2015 is the first full calendar year Next Portland has been in operation, and it’s been a year of huge growth for the site. As the year draws to a close it seemed like a good time to look at what the most popular posts of the year were. If there’s an overall trend evident it’s that posts about tall or large buildings do well. The single most popular post was the round up of the 25 tallest buildings planned or under construction. Posts about high rise buildings under construction—including Block 136, The Cosmopolitan, The NV (formerly The Overton), and Yard (formerly Block 67)—feature prominently in the list. The giant development at Oregon Square makes the list three times, and the redevelopment of the USPS site in the Pearl is included three times. The most popular post about a single project covered LOCA @ The Goat Blocks, a superblock development currently under construction in inner Buckman.

Other posts to make the top 25 were more surprising. The list includes the Worldmark by Wyndham and The Society Hotel, both relatively small hotel projects in Old Town. The initial post about 3rd & Taylor likely performed so well not because of the scale of the project, but because Next Portland was the first place to write about the potential demolition of the Hotel Albion. At only 8 stories Carbon12 wouldn’t come close to making the list of the tallest buildings planned for Portland, but is notable for the fact that the high rise structure will be built out of wood.

Were there any posts you particularly enjoyed reading this year? Let us know in the comments. Here is the full list of our most popular posts of 2015:

1 – Focus: 25 Tallest Buildings Planned or Under Construction

2 – LOCA @ The Goat Blocks

3 – Burnside Bridgehead, Pt II: Block 67

4 – Focus: 20 New Hotels Proposed For Portland

5 – Worldmark by Wyndham set to receive Design Advice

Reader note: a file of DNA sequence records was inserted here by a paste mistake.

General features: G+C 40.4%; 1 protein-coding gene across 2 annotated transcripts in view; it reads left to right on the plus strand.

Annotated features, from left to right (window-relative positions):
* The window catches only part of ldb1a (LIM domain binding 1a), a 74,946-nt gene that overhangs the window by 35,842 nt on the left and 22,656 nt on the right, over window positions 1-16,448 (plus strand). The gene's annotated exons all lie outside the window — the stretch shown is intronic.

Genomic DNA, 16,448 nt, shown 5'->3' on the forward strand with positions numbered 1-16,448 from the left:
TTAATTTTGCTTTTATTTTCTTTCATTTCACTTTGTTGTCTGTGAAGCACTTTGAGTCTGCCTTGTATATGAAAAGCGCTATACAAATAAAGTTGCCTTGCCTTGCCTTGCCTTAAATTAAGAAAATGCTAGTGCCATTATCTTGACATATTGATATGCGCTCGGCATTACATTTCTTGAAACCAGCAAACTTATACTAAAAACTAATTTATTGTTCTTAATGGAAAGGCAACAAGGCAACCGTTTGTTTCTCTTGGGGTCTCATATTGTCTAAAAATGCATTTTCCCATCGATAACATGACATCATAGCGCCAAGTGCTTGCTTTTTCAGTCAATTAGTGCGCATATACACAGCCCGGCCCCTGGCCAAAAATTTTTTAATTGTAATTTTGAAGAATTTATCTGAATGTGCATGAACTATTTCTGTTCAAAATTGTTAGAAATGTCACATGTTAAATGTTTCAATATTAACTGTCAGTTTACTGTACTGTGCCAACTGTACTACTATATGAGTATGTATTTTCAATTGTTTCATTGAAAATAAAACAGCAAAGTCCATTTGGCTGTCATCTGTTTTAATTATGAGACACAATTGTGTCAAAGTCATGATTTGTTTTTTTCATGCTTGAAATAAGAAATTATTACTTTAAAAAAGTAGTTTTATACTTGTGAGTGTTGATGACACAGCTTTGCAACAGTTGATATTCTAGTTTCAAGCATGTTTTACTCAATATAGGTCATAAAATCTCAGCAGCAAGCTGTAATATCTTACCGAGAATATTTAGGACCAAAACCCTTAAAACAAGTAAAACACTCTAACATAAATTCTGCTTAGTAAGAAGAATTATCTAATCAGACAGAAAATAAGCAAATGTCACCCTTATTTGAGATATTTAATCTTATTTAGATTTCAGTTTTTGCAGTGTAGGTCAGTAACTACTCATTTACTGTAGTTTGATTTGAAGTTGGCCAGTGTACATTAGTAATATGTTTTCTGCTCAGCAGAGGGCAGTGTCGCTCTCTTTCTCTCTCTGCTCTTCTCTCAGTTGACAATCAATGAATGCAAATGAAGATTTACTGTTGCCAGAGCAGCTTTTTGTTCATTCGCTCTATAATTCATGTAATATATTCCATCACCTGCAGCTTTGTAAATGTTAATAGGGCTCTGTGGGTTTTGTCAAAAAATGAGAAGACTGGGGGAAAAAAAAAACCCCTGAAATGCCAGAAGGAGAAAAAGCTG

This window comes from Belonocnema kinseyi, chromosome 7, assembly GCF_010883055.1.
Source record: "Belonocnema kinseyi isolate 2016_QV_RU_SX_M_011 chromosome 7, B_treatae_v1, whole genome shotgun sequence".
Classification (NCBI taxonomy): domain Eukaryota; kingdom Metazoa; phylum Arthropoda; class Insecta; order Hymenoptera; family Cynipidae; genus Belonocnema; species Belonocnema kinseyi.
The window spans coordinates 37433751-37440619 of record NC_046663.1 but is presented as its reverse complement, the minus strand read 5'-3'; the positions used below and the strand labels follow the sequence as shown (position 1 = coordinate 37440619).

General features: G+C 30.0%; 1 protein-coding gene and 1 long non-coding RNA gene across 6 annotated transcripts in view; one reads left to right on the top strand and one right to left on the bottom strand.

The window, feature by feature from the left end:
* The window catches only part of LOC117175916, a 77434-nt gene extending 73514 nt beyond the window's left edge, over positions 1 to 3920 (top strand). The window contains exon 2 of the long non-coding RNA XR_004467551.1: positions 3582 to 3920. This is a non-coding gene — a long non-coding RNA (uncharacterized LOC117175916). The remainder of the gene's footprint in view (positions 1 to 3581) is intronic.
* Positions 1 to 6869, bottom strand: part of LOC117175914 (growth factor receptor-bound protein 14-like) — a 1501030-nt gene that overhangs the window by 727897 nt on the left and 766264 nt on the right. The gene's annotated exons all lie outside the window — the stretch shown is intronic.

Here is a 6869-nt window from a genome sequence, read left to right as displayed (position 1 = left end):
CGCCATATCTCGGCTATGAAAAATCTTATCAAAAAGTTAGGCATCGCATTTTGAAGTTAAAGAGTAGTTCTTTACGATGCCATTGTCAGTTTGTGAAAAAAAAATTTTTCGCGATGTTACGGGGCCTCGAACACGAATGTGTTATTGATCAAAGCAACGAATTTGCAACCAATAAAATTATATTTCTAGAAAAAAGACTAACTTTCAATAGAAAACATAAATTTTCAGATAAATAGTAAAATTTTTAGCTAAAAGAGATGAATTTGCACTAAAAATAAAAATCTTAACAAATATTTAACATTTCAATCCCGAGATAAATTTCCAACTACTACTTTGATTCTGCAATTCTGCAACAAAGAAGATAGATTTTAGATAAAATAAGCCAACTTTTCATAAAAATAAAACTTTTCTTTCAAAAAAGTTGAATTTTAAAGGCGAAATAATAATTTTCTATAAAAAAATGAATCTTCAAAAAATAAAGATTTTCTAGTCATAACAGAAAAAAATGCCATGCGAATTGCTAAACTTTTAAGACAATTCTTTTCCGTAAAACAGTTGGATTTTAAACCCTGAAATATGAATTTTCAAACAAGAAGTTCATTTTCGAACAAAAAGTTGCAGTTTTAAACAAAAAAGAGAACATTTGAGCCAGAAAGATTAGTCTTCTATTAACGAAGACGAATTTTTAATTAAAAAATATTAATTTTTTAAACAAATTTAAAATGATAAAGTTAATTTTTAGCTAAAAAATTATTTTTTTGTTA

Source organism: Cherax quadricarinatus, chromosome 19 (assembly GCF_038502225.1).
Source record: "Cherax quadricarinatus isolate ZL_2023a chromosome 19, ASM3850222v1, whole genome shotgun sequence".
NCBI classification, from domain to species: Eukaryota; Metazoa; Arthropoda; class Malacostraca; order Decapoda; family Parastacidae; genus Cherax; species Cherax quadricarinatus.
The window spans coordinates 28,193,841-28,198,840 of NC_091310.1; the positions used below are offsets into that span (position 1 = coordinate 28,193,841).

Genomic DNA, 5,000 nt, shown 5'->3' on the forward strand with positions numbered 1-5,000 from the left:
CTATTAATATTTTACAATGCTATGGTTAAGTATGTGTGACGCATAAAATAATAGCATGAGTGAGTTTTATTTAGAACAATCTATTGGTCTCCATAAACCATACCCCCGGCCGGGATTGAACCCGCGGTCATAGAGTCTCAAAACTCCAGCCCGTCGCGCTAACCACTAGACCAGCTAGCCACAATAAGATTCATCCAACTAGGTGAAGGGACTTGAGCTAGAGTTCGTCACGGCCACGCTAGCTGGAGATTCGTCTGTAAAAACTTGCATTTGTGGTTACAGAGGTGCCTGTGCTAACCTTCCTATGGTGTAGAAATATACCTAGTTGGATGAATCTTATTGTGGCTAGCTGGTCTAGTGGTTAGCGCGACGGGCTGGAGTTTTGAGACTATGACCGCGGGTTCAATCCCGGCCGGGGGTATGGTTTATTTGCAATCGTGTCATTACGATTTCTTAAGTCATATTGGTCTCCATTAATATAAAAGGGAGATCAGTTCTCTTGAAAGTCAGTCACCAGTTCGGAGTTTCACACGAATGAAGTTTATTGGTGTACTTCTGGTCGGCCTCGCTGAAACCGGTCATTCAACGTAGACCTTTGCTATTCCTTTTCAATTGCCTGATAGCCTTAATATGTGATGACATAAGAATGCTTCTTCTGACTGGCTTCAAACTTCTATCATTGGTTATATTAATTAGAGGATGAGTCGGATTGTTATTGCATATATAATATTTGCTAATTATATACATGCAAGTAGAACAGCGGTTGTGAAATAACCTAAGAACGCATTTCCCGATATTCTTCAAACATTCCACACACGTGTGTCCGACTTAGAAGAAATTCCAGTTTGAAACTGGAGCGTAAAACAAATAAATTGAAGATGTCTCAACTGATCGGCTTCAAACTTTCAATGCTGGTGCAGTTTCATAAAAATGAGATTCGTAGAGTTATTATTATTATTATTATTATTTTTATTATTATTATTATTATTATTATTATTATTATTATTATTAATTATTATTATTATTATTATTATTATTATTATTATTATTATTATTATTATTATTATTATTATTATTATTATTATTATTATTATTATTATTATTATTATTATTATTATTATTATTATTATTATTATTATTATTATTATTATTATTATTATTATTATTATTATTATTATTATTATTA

6 – Carbon12, an 8 story wood building, proposed for N Williams

7 – Concepts released for redevelopment of USPS site

8 – Pre-Application Conference scheduled for SW 3rd & Taylor

9 – Under Construction in Old Town: The Society Hotel

10 – Cook Street Apartments

11 – Lloyd Cinemas redevelopment returns in front of Design Commission (images)

12 – The Fair Haired Dumbbell

13 – Burnside Bridgehead, pt I: Block 75

14 – PDC identifies preferred concept for Post Office site

15 – Block 136 heading to Design Review

16 – Under Construction in South Waterfront: Block 37

17 – North Pearl High-Rises, Part II: The Overton

18 – Design Commission approves Oregon Square

19 –Design Commission reviews Oregon Square

20 – Oregon Square update

21 – North Pearl High-Rises, Part I: The Cosmopolitan on the Park

22 – Design Commission approves The Porter hotel

23 – 4th & Harrison returning for Design Advice

24 – Grand Belmont returns before Historic Landmarks Commission

25 – Hyatt Regency at the Oregon Convention Center

 

Going tall: new projects complete the north Pearl District

July 11, 2013 LU 13-139762 DZM AD - Applicant Presentation - 05

There are few neighborhoods in Portland that have seen more changes in recent decades than the Pearl District.